Written by Helena Kaufman
Good writing connects with the reader. It can be viewed any number of times and lasts a long time. It represents you, your product
or service when you are not there to do it personally.
The content you send out should therefore, reflect you well – whether you are writing for reasons of business or pleasure. In our last installment we looked at revising the content portion of your document.
Today, let’s look at some editing tips – when you scan your text for language use and technicalities. Spoken communication has nuances, gestures, tone and body language. Punctuation and sentence structure fills in all that in when you write.
Punctuation Starter Pack
Punctuation elements used most often to control the pacing and help the reader ‘hear’ you are:
- Period (.) indicates a full stop and comes at the end of a sentence, or an abbreviation.
- Comma (,) is used to separate thoughts within a sentence, particularly in longer sentences. Think of a comma as a breath.
- The Colon (:) is used with a subheading or to introduce a list, a quote, or a statement. What follows then is an explanation of what came before it.
- The Semicolon (;) is treated as if it was a period. This means there must be a complete thought (i.e. the equivalent of a complete sentence) on either side of a semicolon.
Beyond Dots and Dashes
Question and exclamation marks, items in quotations and ideas separated by dashes create visual interest and variety to your collection of simple sentences. Consult a style guide to answer questions you might have on punctuation and to have help in editing while you work. A classic is Elements of Style by William Strunk, Jr. & E.B.White. People who studied English as a second language might be familiar with Betty Azar’s very useful books on grammar.
Write fearlessly. Do not let doubts on the dashes and dots slow you down. Your editing time is designed to clean it all up. DO pay this attention to your sentences:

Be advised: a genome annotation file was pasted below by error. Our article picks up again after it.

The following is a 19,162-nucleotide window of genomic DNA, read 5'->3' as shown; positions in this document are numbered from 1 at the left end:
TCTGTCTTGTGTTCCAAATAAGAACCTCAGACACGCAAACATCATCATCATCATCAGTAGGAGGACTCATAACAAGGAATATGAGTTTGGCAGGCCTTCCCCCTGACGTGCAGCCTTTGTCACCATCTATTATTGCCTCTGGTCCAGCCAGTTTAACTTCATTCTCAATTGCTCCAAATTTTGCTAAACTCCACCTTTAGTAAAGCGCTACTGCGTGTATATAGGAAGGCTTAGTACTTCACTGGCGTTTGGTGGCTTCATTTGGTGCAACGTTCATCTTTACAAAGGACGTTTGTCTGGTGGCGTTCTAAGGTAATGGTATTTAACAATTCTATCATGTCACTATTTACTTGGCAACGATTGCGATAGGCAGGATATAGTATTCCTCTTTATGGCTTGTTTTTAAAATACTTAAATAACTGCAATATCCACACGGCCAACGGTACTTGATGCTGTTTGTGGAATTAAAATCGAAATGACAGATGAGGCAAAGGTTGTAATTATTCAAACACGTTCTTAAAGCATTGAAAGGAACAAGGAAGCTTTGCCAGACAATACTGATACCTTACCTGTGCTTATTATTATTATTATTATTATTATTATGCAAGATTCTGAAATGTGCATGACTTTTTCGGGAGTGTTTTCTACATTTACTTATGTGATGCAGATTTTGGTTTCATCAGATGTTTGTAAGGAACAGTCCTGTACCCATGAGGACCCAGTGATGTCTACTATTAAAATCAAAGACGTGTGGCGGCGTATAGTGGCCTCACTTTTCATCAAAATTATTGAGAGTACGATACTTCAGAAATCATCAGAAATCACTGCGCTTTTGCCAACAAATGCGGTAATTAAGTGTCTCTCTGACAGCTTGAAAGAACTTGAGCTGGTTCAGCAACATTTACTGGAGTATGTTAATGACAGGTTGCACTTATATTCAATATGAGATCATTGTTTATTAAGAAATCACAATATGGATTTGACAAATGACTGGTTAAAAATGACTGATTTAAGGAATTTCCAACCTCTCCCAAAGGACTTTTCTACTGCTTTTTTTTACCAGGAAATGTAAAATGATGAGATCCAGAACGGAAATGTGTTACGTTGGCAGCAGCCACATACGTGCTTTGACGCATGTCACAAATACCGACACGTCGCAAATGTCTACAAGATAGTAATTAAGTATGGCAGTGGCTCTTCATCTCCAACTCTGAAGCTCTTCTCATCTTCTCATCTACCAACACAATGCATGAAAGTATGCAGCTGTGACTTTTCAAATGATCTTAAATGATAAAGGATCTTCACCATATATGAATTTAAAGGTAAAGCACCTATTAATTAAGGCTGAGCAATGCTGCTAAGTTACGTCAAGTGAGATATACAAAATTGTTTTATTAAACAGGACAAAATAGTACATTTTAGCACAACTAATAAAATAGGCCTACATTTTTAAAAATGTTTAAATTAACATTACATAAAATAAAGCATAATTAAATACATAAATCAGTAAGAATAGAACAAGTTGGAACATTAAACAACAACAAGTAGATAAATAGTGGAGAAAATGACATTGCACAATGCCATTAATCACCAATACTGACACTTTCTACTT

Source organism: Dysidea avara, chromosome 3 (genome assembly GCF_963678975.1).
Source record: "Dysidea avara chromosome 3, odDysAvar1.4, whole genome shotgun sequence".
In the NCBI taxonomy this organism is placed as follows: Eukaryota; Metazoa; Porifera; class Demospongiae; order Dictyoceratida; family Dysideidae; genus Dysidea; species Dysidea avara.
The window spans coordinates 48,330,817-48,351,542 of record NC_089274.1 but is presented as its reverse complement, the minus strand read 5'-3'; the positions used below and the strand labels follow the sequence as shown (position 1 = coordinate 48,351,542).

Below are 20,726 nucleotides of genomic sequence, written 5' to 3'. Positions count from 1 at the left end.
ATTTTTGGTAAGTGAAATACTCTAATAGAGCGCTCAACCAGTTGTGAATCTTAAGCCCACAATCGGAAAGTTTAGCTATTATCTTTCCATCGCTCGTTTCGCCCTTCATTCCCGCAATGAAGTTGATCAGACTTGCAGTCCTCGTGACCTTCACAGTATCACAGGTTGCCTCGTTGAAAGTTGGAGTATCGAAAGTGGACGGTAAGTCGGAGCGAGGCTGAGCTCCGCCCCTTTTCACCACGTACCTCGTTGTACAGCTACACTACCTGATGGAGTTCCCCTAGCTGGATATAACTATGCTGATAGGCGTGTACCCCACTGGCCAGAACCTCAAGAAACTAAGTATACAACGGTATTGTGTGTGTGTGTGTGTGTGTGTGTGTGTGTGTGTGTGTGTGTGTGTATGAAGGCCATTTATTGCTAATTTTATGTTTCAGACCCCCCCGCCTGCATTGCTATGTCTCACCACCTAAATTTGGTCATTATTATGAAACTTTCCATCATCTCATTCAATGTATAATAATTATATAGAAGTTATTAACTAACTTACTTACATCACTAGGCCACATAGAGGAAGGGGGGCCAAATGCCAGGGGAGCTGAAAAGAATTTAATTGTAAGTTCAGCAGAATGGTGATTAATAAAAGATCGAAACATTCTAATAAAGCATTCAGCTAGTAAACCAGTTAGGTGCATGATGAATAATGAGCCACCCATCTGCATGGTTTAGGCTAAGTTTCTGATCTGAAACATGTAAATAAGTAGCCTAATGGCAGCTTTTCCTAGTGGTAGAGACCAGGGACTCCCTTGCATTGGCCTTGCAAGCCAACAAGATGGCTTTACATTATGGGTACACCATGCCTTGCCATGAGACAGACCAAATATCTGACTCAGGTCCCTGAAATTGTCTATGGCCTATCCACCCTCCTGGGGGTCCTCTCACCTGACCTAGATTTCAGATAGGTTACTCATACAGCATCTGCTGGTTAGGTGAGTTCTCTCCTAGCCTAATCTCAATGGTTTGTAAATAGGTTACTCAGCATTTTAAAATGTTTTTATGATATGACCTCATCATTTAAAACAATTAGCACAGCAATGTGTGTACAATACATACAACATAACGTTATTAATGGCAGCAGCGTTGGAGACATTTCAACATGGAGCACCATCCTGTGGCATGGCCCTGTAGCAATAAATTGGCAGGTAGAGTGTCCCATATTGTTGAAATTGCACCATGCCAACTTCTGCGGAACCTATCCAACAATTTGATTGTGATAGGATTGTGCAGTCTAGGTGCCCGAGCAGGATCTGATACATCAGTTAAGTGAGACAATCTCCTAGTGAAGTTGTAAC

- Follow proper word order rules
- Ensure there is a subject and a predicate
- Use a variety of verb tenses correctly and appropriately
- Be careful of subject-verb agreements
Using a variety of language constructions makes your writing more precise and educated. If you are unsure, don’t get lazy – look up the meaning or spelling of a word. A side benefit of doing this is to pump up your vocabulary and word power – forever.
Editing is only one part of your writing success. Experts suggest you budget your time and create an effective writing habit with this formula:
- Planning: 20% of time
- Writing: 30% of time
- Revising: 45% of time
- Evaluating: 5% of time
Proofread, try and pinpoint mistakes reading the text from bottom of the page up – Yes! Backwards. Then read it out loud, and if you have the opportunity let others read it. Take the role of researcher and judge the material not yourself. More Tips to help you EDIT EDIT EDIT
Rules to Writing Success:
- Decrease sentence length
- Avoid stuffy language
- Omit needless words
- Use strong verbs
- Needless words
- Empty words and phrases
VIP – Your very important point is to look at balance. A strictly edited document might be grammatically correct, but not interesting or even intelligible.